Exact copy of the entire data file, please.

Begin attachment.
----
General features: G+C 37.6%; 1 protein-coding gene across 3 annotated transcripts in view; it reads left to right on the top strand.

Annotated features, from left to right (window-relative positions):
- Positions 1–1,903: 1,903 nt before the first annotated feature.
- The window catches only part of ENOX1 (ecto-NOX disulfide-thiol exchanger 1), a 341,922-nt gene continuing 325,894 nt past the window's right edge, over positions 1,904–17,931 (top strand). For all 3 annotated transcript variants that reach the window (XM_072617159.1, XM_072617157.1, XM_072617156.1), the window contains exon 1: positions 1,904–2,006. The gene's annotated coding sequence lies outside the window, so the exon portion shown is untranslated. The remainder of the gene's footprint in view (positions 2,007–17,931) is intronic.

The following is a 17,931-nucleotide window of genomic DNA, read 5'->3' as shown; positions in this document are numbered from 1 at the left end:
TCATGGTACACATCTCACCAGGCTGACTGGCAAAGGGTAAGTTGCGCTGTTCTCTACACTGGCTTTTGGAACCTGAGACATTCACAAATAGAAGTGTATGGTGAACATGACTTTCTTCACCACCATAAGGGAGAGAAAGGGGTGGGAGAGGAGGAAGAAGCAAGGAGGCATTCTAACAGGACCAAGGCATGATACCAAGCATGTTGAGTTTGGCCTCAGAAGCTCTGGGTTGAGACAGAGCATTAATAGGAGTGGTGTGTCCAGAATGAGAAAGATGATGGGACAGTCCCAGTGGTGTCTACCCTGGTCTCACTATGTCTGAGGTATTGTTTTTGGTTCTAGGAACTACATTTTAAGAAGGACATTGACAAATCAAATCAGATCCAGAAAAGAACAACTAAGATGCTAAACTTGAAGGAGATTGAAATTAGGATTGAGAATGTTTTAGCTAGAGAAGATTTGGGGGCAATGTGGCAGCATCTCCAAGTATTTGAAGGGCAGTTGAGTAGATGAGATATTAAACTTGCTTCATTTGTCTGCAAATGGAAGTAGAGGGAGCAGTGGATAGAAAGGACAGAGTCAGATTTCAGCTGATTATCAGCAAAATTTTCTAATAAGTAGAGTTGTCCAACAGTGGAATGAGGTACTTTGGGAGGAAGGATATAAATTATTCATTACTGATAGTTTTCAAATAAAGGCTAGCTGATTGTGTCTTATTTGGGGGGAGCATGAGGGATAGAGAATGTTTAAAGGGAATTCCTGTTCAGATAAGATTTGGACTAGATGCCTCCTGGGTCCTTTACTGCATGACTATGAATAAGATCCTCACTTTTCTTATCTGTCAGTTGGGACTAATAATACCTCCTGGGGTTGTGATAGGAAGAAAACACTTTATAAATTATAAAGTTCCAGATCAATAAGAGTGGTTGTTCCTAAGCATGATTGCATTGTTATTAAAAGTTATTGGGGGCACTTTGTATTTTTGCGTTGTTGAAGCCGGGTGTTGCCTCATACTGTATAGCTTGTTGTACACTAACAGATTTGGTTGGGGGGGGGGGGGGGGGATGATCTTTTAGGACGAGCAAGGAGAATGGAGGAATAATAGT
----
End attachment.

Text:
General features: G+C 37.6%; 1 protein-coding gene across 3 annotated transcripts in view; it reads left to right on the top strand.

Annotated features, from left to right (window-relative positions):
- Positions 1–1,903: 1,903 nt before the first annotated feature.
- The window catches only part of ENOX1 (ecto-NOX disulfide-thiol exchanger 1), a 341,922-nt gene continuing 325,894 nt past the window's right edge, over positions 1,904–17,931 (top strand). For all 3 annotated transcript variants that reach the window (XM_072617159.1, XM_072617157.1, XM_072617156.1), the window contains exon 1: positions 1,904–2,006. The gene's annotated coding sequence lies outside the window, so the exon portion shown is untranslated. The remainder of the gene's footprint in view (positions 2,007–17,931) is intronic.

The following is a 17,931-nucleotide window of genomic DNA, read 5'->3' as shown; positions in this document are numbered from 1 at the left end:
TCATGGTACACATCTCACCAGGCTGACTGGCAAAGGGTAAGTTGCGCTGTTCTCTACACTGGCTTTTGGAACCTGAGACATTCACAAATAGAAGTGTATGGTGAACATGACTTTCTTCACCACCATAAGGGAGAGAAAGGGGTGGGAGAGGAGGAAGAAGCAAGGAGGCATTCTAACAGGACCAAGGCATGATACCAAGCATGTTGAGTTTGGCCTCAGAAGCTCTGGGTTGAGACAGAGCATTAATAGGAGTGGTGTGTCCAGAATGAGAAAGATGATGGGACAGTCCCAGTGGTGTCTACCCTGGTCTCACTATGTCTGAGGTATTGTTTTTGGTTCTAGGAACTACATTTTAAGAAGGACATTGACAAATCAAATCAGATCCAGAAAAGAACAACTAAGATGCTAAACTTGAAGGAGATTGAAATTAGGATTGAGAATGTTTTAGCTAGAGAAGATTTGGGGGCAATGTGGCAGCATCTCCAAGTATTTGAAGGGCAGTTGAGTAGATGAGATATTAAACTTGCTTCATTTGTCTGCAAATGGAAGTAGAGGGAGCAGTGGATAGAAAGGACAGAGTCAGATTTCAGCTGATTATCAGCAAAATTTTCTAATAAGTAGAGTTGTCCAACAGTGGAATGAGGTACTTTGGGAGGAAGGATATAAATTATTCATTACTGATAGTTTTCAAATAAAGGCTAGCTGATTGTGTCTTATTTGGGGGGAGCATGAGGGATAGAGAATGTTTAAAGGGAATTCCTGTTCAGATAAGATTTGGACTAGATGCCTCCTGGGTCCTTTACTGCATGACTATGAATAAGATCCTCACTTTTCTTATCTGTCAGTTGGGACTAATAATACCTCCTGGGGTTGTGATAGGAAGAAAACACTTTATAAATTATAAAGTTCCAGATCAATAAGAGTGGTTGTTCCTAAGCATGATTGCATTGTTATTAAAAGTTATTGGGGGCACTTTGTATTTTTGCGTTGTTGAAGCCGGGTGTTGCCTCATACTGTATAGCTTGTTGTACACTAACAGATTTGGTTGGGGGGGGGGGGGGGGGATGATCTTTTAGGACGAGCAAGGAGAATGGAGGAATAATAGT